Conceptually, for a barrier tissue to effectively learn from previous immunological experiences, it must sense, adapt, and store this information (i.e. memory) in readily accessible permanent resident cell types. We are interested in exploring how memories of previous immune events (i.e. inflammatory memory) enables barrier tissues (airway, intestine, and skin) to recall diverse environmental exposures, informing future responses. We are particularly interested in further understanding our discovery that epithelial stem cells, amongst other parenchymal, stromal, neuronal, and immune cell subsets, can form inflammatory memory, raising the possibility of distributed memory formation.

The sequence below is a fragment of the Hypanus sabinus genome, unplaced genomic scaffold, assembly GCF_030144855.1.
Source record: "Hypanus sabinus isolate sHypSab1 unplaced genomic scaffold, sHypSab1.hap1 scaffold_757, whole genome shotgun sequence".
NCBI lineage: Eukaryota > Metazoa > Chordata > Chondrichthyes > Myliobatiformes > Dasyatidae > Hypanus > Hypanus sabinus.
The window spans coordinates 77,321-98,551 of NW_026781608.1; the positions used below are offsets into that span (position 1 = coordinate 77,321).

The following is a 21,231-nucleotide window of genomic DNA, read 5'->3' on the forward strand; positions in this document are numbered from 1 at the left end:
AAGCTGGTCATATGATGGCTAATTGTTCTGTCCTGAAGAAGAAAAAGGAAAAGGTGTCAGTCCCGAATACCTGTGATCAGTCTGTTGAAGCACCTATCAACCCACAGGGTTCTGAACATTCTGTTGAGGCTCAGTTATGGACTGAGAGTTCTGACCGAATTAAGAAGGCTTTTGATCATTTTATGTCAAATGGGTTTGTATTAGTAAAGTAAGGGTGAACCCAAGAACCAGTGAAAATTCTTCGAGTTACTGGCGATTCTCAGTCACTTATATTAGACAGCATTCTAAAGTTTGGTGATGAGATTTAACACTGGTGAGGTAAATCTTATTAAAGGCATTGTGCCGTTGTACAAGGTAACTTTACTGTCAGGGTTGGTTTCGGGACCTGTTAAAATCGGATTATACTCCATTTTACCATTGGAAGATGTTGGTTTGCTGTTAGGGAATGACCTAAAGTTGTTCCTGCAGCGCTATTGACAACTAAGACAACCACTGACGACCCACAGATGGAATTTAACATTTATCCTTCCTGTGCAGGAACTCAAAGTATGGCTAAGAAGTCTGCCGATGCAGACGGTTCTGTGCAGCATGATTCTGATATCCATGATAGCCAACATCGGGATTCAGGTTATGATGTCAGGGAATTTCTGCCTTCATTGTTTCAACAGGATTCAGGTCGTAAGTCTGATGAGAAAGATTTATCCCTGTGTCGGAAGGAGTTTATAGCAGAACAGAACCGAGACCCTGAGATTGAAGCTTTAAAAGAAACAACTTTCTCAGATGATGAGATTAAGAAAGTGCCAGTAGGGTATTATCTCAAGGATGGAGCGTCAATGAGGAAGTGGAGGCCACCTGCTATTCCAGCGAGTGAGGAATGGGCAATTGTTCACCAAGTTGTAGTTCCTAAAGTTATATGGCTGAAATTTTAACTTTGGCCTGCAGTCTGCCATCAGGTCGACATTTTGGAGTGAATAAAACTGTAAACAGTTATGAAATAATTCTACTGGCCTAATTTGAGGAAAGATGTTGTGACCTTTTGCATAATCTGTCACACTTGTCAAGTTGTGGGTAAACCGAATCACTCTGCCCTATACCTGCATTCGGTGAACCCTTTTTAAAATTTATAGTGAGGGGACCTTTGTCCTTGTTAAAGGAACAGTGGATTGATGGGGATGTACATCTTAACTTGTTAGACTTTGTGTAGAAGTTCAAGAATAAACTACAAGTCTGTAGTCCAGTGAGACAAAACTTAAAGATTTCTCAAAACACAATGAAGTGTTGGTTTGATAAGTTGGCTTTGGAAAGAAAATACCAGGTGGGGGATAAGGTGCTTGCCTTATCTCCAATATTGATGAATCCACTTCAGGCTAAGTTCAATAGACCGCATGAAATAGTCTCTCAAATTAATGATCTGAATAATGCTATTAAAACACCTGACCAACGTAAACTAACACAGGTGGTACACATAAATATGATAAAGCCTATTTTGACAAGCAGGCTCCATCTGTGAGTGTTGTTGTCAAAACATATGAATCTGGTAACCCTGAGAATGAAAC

Technically, we utilize single-cell RNA-sequencing (scRNA-seq), organoid models, epigenetic profiling, flow cytometry, and microscopy applied to human health and disease. We then build testable models to explore with humans (organoids, treatment response vs. failure) or with mice (genetics, optogenetics, cellular immunology), towards the aim of improving disease understanding and treatment.
Our current research